Our Valentine's Gift: El Niño Arrives And SoCal Passes 100% Of A Normal Year's Rainfall

A staff member drives along the course as play is suspended due to rain during the first round of the Genesis Open at Riviera Country Club on February 14, 2019 in Pacific Palisades, California. (Photo by Yong Teck Lim/Getty Images)

Another winter storm is dousing Southern California with heavy rain Thursday, putting the region at "high risk" for excessive rainfall, according to the National Weather Service. The storm also brings the risk of damaging winds and flash floods in vulnerable wildfire burn zones.

The heavy downpour is expected to keep up through the afternoon and rain rates could reach about a half-inch per hour, which means street flooding and debris flows are possible.

One positive aspect was that today's rains pushed Southern California over the area's average annual rainfall. We didn't hit this mark for the 2017-2018 rainy season.

The metric used by LAist/KPCC reviews data from weather stations in more than 20 locations across Southern California, ranging from Newport Beach to Santa Barbara, and including inland areas such as Mount Wilson and Redlands.

Forecasters issued a Flash Flood Watch in the Malibu area "for the first year burn areas, with a chance of significant debris flows," later expanding that to include all L.A. County mountains and areas outside burn zones.

Laguna Beach was preparing for potential flooding, according to NBC L.A.

The heavy rains led to water spilling over the Matilija Dam near Ojai, according to the National Weather Service.

A High Wind Warning is in effect through Thursday in Ventura County. Mountains ranges there could see gusts up to 60 miles per hour. Meanwhile, L.A. County mountains, excluding the Santa Monica Mountains, are under a Wind Advisory, with gusts up to 55 miles per hour expected.

All that rain is being carried in by an atmospheric river, which forms out in the Pacifoc Ocean and gathers abundant moisture as it travel toward land, often driven by high winds. The storm system can hold more than 10 times the amount of water that flows in the Mississippi River.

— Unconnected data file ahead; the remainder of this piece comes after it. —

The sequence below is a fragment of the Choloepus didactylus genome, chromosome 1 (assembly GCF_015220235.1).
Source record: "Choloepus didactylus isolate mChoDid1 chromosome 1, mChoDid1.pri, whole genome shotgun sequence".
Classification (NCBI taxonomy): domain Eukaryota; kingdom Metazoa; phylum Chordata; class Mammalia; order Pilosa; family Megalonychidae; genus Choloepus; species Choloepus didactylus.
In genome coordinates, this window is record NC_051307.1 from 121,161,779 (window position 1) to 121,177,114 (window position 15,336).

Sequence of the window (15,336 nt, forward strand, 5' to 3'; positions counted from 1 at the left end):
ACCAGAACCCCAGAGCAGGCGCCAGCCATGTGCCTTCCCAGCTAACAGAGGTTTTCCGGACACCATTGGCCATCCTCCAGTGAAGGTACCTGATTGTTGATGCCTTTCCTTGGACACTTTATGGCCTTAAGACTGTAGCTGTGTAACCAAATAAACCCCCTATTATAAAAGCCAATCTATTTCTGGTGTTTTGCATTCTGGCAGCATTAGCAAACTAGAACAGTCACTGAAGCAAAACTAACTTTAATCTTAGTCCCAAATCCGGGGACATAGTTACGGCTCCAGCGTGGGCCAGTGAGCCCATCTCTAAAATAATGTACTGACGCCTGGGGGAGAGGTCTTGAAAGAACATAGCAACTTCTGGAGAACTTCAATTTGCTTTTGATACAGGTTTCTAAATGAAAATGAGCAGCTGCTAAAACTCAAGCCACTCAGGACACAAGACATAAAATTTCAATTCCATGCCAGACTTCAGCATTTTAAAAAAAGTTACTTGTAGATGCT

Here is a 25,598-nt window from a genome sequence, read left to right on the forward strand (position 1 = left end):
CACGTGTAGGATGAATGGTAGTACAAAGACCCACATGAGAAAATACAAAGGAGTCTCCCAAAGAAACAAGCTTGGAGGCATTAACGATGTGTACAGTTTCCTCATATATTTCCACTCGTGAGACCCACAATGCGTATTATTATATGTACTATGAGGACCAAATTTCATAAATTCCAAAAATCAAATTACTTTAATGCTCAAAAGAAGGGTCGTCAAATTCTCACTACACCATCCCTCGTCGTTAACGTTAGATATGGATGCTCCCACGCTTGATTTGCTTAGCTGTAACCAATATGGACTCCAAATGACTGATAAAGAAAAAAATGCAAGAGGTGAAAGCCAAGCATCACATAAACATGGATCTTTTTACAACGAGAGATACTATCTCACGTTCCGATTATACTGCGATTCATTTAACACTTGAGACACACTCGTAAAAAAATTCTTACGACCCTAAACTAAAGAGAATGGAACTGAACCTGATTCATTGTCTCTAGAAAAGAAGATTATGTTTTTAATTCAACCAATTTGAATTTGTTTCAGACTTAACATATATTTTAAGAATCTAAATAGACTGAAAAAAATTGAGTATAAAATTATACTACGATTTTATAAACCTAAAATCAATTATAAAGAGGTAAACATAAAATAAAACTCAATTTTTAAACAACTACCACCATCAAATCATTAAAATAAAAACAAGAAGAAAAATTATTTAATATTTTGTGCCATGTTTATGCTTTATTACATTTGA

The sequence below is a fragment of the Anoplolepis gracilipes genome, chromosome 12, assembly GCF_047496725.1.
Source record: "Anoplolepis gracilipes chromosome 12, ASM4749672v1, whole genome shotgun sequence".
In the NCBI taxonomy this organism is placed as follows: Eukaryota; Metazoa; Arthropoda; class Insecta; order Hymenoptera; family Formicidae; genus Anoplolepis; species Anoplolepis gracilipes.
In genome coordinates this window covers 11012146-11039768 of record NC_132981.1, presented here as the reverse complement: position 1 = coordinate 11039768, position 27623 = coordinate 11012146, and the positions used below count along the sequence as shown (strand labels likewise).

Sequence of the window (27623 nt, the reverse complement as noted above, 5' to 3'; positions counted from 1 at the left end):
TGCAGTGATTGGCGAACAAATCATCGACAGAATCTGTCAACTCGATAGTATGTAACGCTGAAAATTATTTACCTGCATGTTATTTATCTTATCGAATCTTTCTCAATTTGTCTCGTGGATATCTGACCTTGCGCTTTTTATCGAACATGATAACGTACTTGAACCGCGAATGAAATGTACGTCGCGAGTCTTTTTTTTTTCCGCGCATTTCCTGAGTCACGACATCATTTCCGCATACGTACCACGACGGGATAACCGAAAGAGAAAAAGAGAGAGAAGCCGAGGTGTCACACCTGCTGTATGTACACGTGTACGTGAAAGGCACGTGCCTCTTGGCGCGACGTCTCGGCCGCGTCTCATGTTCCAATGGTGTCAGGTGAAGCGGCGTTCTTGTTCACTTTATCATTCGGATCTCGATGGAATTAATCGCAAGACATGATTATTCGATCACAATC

Also on Thursday, the National Oceanic and Atmospheric Administration (NOAA) announced that El Niño conditions have officially arrived in the Pacific Ocean, meaning we could face more wet weather over the next few months.

"While sea surface temperatures are above average, current observations and climate models indicate that this El Niño will be weak, meaning we do not expect significant global impacts through the remainder of winter and into the spring," Mike Halpert, deputy director of NOAA's Climate Prediction Center said in a press release.

The ocean-based weather phenomenon forms due to above-average sea surface temperatures in the central Pacific Ocean, near the equator.

NOAA announced El Niño conditions have arrived in the Pacific Ocean, though it's expected to be a weak weather system. ( Courtesy of the National Oceanic and Atmospheric Administration)

ADDITIONAL INFORMATION AND RESOURCES

For updates throughout the day, including lists of road closures, evacuation orders and flood warnings, check the following sites:

This is a developing story. Check back for updates.

Megan Erwin, Aaron Mendelson, and Mike Roe contributed to this story.

UPDATES:

11:45 a.m. This article was updated with information about Southern California water totals hitting normal annual levels.

9:35 a.m. This article was updated with information from NOAA.

This article was originally published at 7 a.m.

Pedestrians use umbrellas in the rain in Los Angeles, California on February 14, 2019, as southern California residents brace themselves for another heavy session of rainfall. (Photo by FREDERIC J. BROWN/AFP/Getty Images)